Words of Wisdom. Things I have learned through a life with Autism.

One must take the idea of what their life should be, rip it up, and live what their life really is. You do not live your life for the opinion of others. Do what feels right. That’s is healing. 

We are allowed to mess up, it’s human, you must realize that every human makes decisions they are not proud of, and people that are good for us will forgive and understand.

We can only control ourselves and sometimes when we try to control others, we lose what we love.

Don’t let someone else dictate your normal.

I feel that the best things you can do are, live from moment to moment, be ok with your feeling because they’re natural, just let yourself feel, remember you’re not alone, and tomorrow is a new day. The sun always rises.

Life is a state of impermanence, death is not. Enjoy life the best you know how.

  Tickle people when you can.

Bullying. Talk Loudly Until You are Heard.

“It has been said that time heals all wounds. I do not agree. The wounds remain. In time, the mind, protecting its sanity, covers them with scar tissue, and the pain lessens, but it is never gone.”
                                                                       Rose Kennedy

I’ve asked myself over the years, “What is normal?”  I spent years yearning to be normal. I was so different. I hated myself for most of my life because no matter how hard I tried I would never be what others wanted.

It’s hard to be so desperately self-aware. It had been a curse. Being different left me prone to many harmful circumstances. I was told to stand up for myself, but was never taught the skills to do so. Not knowing how to behave or communicate made life painful. And Autistics don’t come with the manual. Many times I thought death would be better than living.
My first memories of bullying started in the Second grade. I was an easy target as I was developmentally behind other students. I had a teacher that hated me and made sure I knew it. She would call me a liar when I told her how I was being treated. I didn’t even feel human that year. Even though we are Autistic and young we still feel the ugliness.
In Third grade I was much happier because I had a patient teacher who treated me fairly. She was a young woman recently graduated and was open minded about learning styles.  She revised her curriculum to teach the ways students learned.  I have fewer bad memories from that year.
In Fourth grade I had an old witch of a teacher. She had no to time for me. I never was rewarded like the other kids. I never got student of the week. I was never given a chance and she was very unwilling to work with me. It’s difficult feeling helpless to a teacher and the students that follow her example.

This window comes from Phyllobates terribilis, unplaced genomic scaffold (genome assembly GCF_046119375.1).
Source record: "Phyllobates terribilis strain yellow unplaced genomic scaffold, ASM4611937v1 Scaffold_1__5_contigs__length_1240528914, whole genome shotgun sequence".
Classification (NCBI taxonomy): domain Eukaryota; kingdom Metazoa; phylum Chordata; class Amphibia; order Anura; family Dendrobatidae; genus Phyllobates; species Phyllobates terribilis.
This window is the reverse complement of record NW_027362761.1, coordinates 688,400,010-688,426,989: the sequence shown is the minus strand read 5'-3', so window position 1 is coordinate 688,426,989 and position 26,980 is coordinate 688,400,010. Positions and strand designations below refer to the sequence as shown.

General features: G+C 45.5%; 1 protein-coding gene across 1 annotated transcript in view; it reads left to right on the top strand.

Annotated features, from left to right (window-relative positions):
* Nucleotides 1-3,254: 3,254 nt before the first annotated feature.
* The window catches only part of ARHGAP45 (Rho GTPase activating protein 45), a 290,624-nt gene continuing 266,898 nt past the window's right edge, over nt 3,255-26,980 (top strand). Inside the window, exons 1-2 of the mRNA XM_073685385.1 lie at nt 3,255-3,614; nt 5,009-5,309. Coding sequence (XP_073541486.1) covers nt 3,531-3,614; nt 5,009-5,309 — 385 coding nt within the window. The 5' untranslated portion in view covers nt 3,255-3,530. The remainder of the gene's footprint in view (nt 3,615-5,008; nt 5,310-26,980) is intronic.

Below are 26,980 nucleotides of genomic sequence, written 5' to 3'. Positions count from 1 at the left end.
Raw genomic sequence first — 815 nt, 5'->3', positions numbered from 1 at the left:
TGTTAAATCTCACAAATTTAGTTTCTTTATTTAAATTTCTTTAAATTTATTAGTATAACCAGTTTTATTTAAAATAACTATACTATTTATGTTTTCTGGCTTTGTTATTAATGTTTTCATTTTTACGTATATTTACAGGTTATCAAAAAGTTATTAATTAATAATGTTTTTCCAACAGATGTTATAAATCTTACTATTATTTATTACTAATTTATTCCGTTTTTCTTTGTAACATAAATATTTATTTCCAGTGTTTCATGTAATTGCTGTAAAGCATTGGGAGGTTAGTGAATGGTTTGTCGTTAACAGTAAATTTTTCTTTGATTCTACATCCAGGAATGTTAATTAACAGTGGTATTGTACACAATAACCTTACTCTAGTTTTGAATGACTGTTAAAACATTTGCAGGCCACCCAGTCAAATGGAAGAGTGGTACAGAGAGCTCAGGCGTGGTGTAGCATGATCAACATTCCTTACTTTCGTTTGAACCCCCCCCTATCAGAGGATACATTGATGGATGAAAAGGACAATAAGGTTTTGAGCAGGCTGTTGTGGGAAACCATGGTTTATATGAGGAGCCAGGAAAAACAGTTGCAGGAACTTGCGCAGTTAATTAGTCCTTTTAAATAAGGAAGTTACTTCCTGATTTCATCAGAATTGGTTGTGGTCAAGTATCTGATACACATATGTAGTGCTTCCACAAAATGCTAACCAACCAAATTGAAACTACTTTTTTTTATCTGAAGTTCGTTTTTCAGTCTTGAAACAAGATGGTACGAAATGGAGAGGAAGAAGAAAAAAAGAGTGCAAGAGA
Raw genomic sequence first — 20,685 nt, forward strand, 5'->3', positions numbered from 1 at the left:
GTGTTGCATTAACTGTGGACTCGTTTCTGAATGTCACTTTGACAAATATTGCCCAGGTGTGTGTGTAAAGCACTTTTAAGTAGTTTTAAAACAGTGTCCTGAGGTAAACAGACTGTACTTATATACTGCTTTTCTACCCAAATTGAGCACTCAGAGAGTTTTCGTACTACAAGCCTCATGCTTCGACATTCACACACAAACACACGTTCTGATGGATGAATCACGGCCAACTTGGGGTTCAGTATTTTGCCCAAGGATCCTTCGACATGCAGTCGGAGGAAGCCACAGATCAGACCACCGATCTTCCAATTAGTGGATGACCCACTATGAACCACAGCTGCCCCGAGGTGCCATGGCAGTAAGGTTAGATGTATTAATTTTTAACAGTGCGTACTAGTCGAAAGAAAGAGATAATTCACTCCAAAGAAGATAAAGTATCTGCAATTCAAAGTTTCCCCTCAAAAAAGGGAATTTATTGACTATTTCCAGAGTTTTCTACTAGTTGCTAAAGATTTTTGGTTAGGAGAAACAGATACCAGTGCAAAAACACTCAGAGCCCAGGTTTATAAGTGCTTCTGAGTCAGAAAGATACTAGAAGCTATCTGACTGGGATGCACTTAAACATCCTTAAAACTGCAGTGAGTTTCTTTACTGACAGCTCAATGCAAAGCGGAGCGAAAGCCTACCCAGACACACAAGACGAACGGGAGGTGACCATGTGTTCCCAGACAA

Middle school was Hell. At the beginning of the year I had managed to make a few friends. Of course, this didn’t last very long and I was alone again. It was much more entertaining to insult me and put rude signs on my back.  Fifth grade was the year I first became depressed, I was so naive I didn’t know what was happening.
Later on, in years Seven and Eight I was spit on, strangled, and beaten up. I was taught that standing up for myself had consequences. My Mother fought hard and advocated for me but the teachers just ignored my torture. This is why so many children fall through the cracks.
I remember being humiliated on the school bus. None of the other students would let me sit. When the bus driver turned around to yell at me to sit the kids made room for me. I looked like a liar. At my stop the driver took off before I was completely off the bus causing me to fall.
Eighth grade was the year I was hospitalized for suicidal ideation and later homeschooled. I have been in-patient for a total of 3 times spanning 5 weeks.
Things got better when I went to Chartered, Murray High School.  Here the teachers were invested in my wellbeing and I was surrounded by people similar to me. The curriculum was designed around my IEP and my needs were tended to. I graduated with honors and won the award for best artist.
I have learned many people want to appear sensitive to Autism but when confronted want nothing to do with it. Just ignore us and we will go away…  Foster out talents and we will flourish. Learn to accept our opposite thinking style and let us speak for ourselves.
I have a voice. I will talk loudly untillI am heard.  No longer will I suffer in silence.  I will share my experiences with honesty, understanding, and acceptance. I have risen above it. I  am a kinder, softer person.  My life was hard, but it can only get better.